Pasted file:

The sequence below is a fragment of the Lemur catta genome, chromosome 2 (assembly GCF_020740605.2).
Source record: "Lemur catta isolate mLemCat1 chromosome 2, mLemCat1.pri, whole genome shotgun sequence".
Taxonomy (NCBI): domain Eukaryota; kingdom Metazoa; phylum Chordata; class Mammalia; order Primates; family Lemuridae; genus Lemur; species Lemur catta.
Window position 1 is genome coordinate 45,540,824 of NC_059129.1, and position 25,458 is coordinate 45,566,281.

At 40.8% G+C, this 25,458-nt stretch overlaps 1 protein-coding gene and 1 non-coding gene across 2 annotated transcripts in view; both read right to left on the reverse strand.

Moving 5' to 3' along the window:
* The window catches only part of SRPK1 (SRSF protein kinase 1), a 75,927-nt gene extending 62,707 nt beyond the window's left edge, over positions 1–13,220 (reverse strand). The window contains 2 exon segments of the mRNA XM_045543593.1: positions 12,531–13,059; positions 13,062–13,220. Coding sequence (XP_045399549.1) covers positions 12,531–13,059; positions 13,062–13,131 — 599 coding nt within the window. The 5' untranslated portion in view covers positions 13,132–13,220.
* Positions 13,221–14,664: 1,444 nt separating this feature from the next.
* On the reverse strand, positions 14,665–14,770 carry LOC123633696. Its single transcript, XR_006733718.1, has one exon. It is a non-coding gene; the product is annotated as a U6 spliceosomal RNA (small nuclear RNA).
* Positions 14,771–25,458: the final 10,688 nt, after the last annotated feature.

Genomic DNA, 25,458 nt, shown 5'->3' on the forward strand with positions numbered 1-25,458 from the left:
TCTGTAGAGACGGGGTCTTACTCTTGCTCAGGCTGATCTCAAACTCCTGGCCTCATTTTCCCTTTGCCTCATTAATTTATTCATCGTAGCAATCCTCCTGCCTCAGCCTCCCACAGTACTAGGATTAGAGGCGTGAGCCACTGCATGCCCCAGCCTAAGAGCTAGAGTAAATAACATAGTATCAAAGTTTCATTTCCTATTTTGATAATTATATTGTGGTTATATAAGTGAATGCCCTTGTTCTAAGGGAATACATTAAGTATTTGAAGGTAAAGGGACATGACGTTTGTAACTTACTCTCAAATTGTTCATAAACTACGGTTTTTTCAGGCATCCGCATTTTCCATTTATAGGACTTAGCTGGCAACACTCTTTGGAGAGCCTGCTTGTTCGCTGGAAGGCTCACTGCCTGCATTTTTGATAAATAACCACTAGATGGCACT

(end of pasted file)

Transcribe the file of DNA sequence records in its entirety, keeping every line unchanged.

The sequence below is a fragment of the Lemur catta genome, chromosome 2 (assembly GCF_020740605.2).
Source record: "Lemur catta isolate mLemCat1 chromosome 2, mLemCat1.pri, whole genome shotgun sequence".
Taxonomy (NCBI): domain Eukaryota; kingdom Metazoa; phylum Chordata; class Mammalia; order Primates; family Lemuridae; genus Lemur; species Lemur catta.
Window position 1 is genome coordinate 45,540,824 of NC_059129.1, and position 25,458 is coordinate 45,566,281.

At 40.8% G+C, this 25,458-nt stretch overlaps 1 protein-coding gene and 1 non-coding gene across 2 annotated transcripts in view; both read right to left on the reverse strand.

Moving 5' to 3' along the window:
* The window catches only part of SRPK1 (SRSF protein kinase 1), a 75,927-nt gene extending 62,707 nt beyond the window's left edge, over positions 1–13,220 (reverse strand). The window contains 2 exon segments of the mRNA XM_045543593.1: positions 12,531–13,059; positions 13,062–13,220. Coding sequence (XP_045399549.1) covers positions 12,531–13,059; positions 13,062–13,131 — 599 coding nt within the window. The 5' untranslated portion in view covers positions 13,132–13,220.
* Positions 13,221–14,664: 1,444 nt separating this feature from the next.
* On the reverse strand, positions 14,665–14,770 carry LOC123633696. Its single transcript, XR_006733718.1, has one exon. It is a non-coding gene; the product is annotated as a U6 spliceosomal RNA (small nuclear RNA).
* Positions 14,771–25,458: the final 10,688 nt, after the last annotated feature.

Genomic DNA, 25,458 nt, shown 5'->3' on the forward strand with positions numbered 1-25,458 from the left:
TCTGTAGAGACGGGGTCTTACTCTTGCTCAGGCTGATCTCAAACTCCTGGCCTCATTTTCCCTTTGCCTCATTAATTTATTCATCGTAGCAATCCTCCTGCCTCAGCCTCCCACAGTACTAGGATTAGAGGCGTGAGCCACTGCATGCCCCAGCCTAAGAGCTAGAGTAAATAACATAGTATCAAAGTTTCATTTCCTATTTTGATAATTATATTGTGGTTATATAAGTGAATGCCCTTGTTCTAAGGGAATACATTAAGTATTTGAAGGTAAAGGGACATGACGTTTGTAACTTACTCTCAAATTGTTCATAAACTACGGTTTTTTCAGGCATCCGCATTTTCCATTTATAGGACTTAGCTGGCAACACTCTTTGGAGAGCCTGCTTGTTCGCTGGAAGGCTCACTGCCTGCATTTTTGATAAATAACCACTAGATGGCACT